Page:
# Counting records in a table

J

#### Jeffrey Marks

I have a table that has 5 different test scores (reading, writing,
math, SS, and science) per records in the table. The student may take
these tests multiple times (until passed). So a test score may have a
score (1-600) in the field or it may be null.

I'd like to total the number of time each student takes a given test
(e.g. how many times did he/she take the math test). When I'm done I
also want to see how many tests were taken, but if I have the total
count of how many times each test was taken, I can easily sum those to
get the overall total.

Is the best way to approach this an IIF statement, stating that if the
score is not one add 1 to the total? Or is there a more efficient way
to code this?

Thanks as always

Jeff

I have a table that has 5 different test scores (reading, writing,
math, SS, and science) per records in the table. The student may take
these tests multiple times (until passed). So a test score may have a
score (1-600) in the field or it may be null.

I'd like to total the number of time each student takes a given test
(e.g. how many times did he/she take the math test). When I'm done I
also want to see how many tests were taken, but if I have the total
count of how many times each test was taken, I can easily sum those to
get the overall total.

Is the best way to approach this an IIF statement, stating that if the
score is not one add 1 to the total? Or is there a more efficient way
to code this?

Thanks as always

Jeff

If you have one field for each test, your table isn't properly designed! A
better structure would have one record per test result - fields for the
student ID, the test ID, perhaps the date taken and the score.

With your current design how do you handle the case where a student passes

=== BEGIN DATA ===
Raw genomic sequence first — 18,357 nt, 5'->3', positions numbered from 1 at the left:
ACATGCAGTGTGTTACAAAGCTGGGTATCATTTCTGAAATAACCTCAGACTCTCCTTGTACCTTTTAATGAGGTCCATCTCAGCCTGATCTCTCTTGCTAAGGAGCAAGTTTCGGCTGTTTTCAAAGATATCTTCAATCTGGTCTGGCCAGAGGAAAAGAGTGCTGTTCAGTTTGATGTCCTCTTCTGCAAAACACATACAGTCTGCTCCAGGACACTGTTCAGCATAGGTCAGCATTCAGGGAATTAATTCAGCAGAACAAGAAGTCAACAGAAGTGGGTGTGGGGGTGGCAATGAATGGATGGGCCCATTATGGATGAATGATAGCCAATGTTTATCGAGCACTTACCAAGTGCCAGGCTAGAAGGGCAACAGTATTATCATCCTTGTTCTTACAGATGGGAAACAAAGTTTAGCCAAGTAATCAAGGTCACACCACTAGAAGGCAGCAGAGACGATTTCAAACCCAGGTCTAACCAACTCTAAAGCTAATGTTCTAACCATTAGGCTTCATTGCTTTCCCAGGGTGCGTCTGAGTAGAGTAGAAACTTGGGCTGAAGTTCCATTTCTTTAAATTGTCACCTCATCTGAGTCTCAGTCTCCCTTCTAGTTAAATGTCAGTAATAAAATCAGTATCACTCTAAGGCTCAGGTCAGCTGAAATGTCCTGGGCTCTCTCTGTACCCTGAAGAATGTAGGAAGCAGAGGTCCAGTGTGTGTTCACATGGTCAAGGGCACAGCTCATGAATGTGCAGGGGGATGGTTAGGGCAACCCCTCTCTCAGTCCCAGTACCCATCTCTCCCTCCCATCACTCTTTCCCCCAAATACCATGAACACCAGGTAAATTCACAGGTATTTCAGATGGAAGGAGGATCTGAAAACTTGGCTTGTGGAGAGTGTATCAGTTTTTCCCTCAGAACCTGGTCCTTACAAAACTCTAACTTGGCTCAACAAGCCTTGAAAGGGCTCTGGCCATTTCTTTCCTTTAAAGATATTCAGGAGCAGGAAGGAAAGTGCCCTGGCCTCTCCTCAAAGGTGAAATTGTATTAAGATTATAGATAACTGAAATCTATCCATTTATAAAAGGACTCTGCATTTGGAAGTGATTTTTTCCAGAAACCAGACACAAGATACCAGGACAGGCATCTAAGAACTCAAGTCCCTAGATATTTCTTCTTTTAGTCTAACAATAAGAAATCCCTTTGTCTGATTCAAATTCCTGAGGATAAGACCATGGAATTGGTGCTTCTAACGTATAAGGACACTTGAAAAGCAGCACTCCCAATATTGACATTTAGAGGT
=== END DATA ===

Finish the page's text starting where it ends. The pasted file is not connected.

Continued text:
reading on the first try, but has to take math three times? Do you have two

If you want to count the number of non-NULL results for each test, you can use
a totals query:

Sum(IIF(IsNull([Writing]), 0, 1)) AS CountOfWriting, <etc>

Am I understanding the table structure correctly? If not could you post some
sample data?
--

John W. Vinson [MVP]
Microsoft's replacements for these newsgroups:
http://social.msdn.microsoft.com/Forums/en-US/accessdev/

As John points out, the likely table structure (one colum per test) is ... a
spreadsheet! In a well-normalized relational database, the table would be
designed as John offers.

So what, you ask? So MS Access is designed to work best with
well-normalized data. If you try to feed it 'sheet data, both you and
Access have to work overtime to come up with work arounds.

It all starts with the data!

Regareds

Jeff Boyce
Microsoft Access MVP

--
Disclaimer: This author may have received products and services mentioned
in this post. Mention and/or description of a product or service herein
does not constitute endorsement thereof.

Any code or pseudocode included in this post is offered "as is", with no
guarantee as to suitability.

You can thank the FTC of the USA for making this disclaimer
possible/necessary.

All you need to do is COUNT the scores for each field. Count counts the
presence of a value. Nulls are NOT counted.

In the query design view
== Select View: Totals from the menu (2003 and earlier)
== Change Group by to Count under the 5 fields

SQL view would look like

, Count(Writing) as WCount
, Count(Math) as MCount
, Count(SS) as SSCount
, Count(Science) as SCount
FROM [YourTableName]

John Spencer
Access MVP 2002-2005, 2007-2010
The Hilltop Institute
University of Maryland Baltimore County

All you need to do is COUNT the scores for each field. Count
counts the presence of a value. Nulls are NOT counted.

Does COUNT() use distinct values, or all of them?

If you want a count of distinct values then you can use Allen Browne's ECount
function or you can run a query to get distinct values and then use that to
get the count.

Count in Access Jet/ACE counts the presence of a value. So if ten records are
returned and they all have the same value in the field you are counting the
count is ten.

See
ECount() - an extended DCount()
at:
http://allenbrowne.com/ser-66.html

SQL server Transact SQL has the ability to do a distinct count. As I recall
the syntax is
Count(Distinct Field) as CountUniqueValues

John Spencer
Access MVP 2002-2005, 2007-2010
The Hilltop Institute
University of Maryland Baltimore County